In support of the first claim of deficiency, the defendants cite Hughes v. United States, 338 F.2d 651, 340 F.2d 609, C.A.1. This case is analogous to the case at bar but the district judge did not follow it and neither do we. In United States v. Deutch, 98 U.S.App.D.C. 356, 235 F.2d 853, 854, the court held an indictment sufficient which charged that the defendant "unlawfully refused to answer' five specific questions put to him by a Committee of Congress.' This was a prosecution under Section 192, Title 2, U.S.C. This statute contained two offenses:
'* * * willfully makes default, or who, having appeared, refuses to answer any question pertinent to the question under inquiry, * * *'
The court said:
'Any doubt on this is resolved by the presence of the word 'unlawfully' preceding 'refused' in this indictment; that would satisfy the statute since a refusal would be unlawful only if it were willful. In other words, if 'refused' standing alone were held not sufficient because it does not connote a refusal which violates the statute, the presence of the word 'unlawfully' would remedy that defect.'
So in the case before us, 'unlawfully remove' has the same effect as 'unlawfully refused to answer.' To the same effect is Logsdon v. United States, 253 F.2d 12, 13-14, C.A.6; Madsen v. United States, 165 F.2d 507, C.A.10; United States v. Williams, 202 F.2d 712, 713, rehearing den. 203 F.2d 572, C.A.5, cert. den. 346 U.S. 822, 74 S.Ct. 37, 98 L.Ed. 347; United States v. Amorosa, 167 F.2d 596, 597, C.A.3; United States v. Sliver, 235, F.2d 375, C.A.2, cert. den. 352 U.S. 880, 77 S.Ct. 102, 1 L.Ed.2d 88.
In Madsen v. United States, supra, the court said, 165 F.2d at p. 509:
'The sufficiency of an indictment is no longer tested by the rigors of the old technical rules of criminal procedure. The test is whether the indictment contains the elements of the offense intended to be charged and sufficiently informs the defendant of what he must meet in the preparation of his defense, and whether it is sufficiently specific to obviate the danger of the defendant being prosecuted a second time for the same offense. The indictment must allege the essential elements of the offense but mere forms of averment may be disregarded. Tested by these rules, we find no difficulty in upholding the sufficiency of the indictment.'
In Hartwell v. United States, 107 F.2d 359, at p. 362 C.A.5, the court said:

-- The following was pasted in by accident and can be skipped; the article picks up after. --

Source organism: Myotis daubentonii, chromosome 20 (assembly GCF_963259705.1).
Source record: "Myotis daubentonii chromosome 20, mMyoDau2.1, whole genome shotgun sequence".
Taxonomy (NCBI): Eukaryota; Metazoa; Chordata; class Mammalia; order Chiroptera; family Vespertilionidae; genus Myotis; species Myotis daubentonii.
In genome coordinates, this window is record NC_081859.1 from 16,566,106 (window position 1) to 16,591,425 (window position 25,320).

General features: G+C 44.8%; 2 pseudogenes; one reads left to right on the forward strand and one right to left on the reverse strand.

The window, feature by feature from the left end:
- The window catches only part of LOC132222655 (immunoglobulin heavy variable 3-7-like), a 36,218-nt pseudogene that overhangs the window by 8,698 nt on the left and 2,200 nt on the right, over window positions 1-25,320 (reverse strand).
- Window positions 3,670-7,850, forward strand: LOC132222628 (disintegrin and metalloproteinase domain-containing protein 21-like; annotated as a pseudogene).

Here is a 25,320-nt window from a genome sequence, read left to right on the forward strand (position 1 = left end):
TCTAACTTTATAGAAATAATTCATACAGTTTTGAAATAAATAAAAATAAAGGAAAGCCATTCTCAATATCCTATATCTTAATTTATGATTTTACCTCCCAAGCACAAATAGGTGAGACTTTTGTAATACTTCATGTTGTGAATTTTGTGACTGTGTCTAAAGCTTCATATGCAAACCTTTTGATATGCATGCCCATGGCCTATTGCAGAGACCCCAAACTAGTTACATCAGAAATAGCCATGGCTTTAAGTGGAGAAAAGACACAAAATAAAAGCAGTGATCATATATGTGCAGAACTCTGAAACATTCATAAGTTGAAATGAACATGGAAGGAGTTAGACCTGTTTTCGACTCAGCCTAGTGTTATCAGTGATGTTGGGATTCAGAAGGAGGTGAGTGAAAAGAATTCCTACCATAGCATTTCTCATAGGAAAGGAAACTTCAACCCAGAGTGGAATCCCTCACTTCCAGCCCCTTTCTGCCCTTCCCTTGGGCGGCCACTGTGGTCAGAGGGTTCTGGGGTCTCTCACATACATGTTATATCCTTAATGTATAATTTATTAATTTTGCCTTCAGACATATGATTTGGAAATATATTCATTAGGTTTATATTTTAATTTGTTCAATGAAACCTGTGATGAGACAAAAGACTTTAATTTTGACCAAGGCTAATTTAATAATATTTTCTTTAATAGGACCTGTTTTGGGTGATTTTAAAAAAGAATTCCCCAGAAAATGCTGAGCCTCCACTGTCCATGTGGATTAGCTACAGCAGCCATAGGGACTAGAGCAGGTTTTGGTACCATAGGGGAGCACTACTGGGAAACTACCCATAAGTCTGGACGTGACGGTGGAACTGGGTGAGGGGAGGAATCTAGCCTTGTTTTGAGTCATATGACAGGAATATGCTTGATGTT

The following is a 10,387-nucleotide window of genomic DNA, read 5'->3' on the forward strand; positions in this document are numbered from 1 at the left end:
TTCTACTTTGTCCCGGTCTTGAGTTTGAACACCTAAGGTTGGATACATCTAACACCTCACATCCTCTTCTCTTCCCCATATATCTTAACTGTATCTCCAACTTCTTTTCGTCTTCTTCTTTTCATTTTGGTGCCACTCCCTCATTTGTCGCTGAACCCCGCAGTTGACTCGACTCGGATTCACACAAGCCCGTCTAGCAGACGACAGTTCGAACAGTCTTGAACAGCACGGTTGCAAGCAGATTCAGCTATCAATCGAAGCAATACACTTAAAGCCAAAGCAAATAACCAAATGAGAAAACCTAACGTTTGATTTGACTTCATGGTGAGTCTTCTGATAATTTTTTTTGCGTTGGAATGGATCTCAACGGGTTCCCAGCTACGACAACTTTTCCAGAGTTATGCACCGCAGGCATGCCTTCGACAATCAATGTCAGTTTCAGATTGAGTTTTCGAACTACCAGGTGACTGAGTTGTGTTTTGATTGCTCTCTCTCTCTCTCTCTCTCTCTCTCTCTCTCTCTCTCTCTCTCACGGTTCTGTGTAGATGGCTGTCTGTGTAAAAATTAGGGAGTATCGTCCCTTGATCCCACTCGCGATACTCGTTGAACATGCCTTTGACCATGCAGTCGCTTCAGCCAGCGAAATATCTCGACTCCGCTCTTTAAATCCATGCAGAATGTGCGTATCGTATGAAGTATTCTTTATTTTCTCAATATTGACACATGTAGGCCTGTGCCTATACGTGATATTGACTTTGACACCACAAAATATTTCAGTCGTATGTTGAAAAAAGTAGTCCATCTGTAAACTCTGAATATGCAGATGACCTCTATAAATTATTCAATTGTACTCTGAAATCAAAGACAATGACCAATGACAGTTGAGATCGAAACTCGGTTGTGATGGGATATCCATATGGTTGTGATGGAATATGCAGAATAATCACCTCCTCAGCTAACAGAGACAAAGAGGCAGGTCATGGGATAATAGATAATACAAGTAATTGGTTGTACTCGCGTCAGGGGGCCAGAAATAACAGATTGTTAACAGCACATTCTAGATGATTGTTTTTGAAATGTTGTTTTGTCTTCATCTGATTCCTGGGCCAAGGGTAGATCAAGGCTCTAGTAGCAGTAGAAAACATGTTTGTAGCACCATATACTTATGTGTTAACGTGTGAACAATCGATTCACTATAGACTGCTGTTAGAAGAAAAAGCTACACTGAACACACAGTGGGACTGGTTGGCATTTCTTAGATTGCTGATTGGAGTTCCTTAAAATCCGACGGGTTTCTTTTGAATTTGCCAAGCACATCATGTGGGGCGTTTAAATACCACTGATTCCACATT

'While it is certainly true that a valid indictment cannot be dispensed with as a predicate to conviction where an indictment is necessary, it is also true that the practice of fine combing indictments for verbal and technical omissions is no longer countenanced in the courts, and that a substantial compliance with the purpose of an indictment to acquaint the defendant with the offense of which he stands charged, so that he can prepare his defense and protect himself against double jeopardy, is sufficient. The indictment complained of complies fully with the rule.'
In Duke v. United States, 233 F.2d 897, at p. 899, C.A.5, the court said:
'The sufficiency of an indictment must be determined on the basis of practical rather than technical considerations, * * *'
See also Risken v. United States, 197 F.2d 959, 962, C.A.8; 4 Anderson's Wharton's Criminal Law and Procedure, Section 1749, p. 538; United States v. Debrow, 346 U.S. 374, 376, 74 S.Ct. 113, 98 L.Ed. 92.
The claim that the indictment does not describe the offense with specificity is without merit. Each count of the indictment describes exactly what merchandise was removed, the date that it was alleged to have been removed and that it was in violation of Section 549, Title 18, U.S.C. This section defines the offense without reference to any other statute. The defendants would have no difficulty in knowing with what crime they were charged. Neither would there be any danger of the defendants being prosecuted a second time for the same offense.
The district judge gave a scholarly opinion on the subject of the sufficiency of the indictment and we are in agreement with it. 255 F.Supp. 755. We conclude that the indictment is valid and that it is 'a plain, concise and definite written statement of the essential facts constituting the offense charged,' as required by Rule 7(c) of the F.R.Cr.P.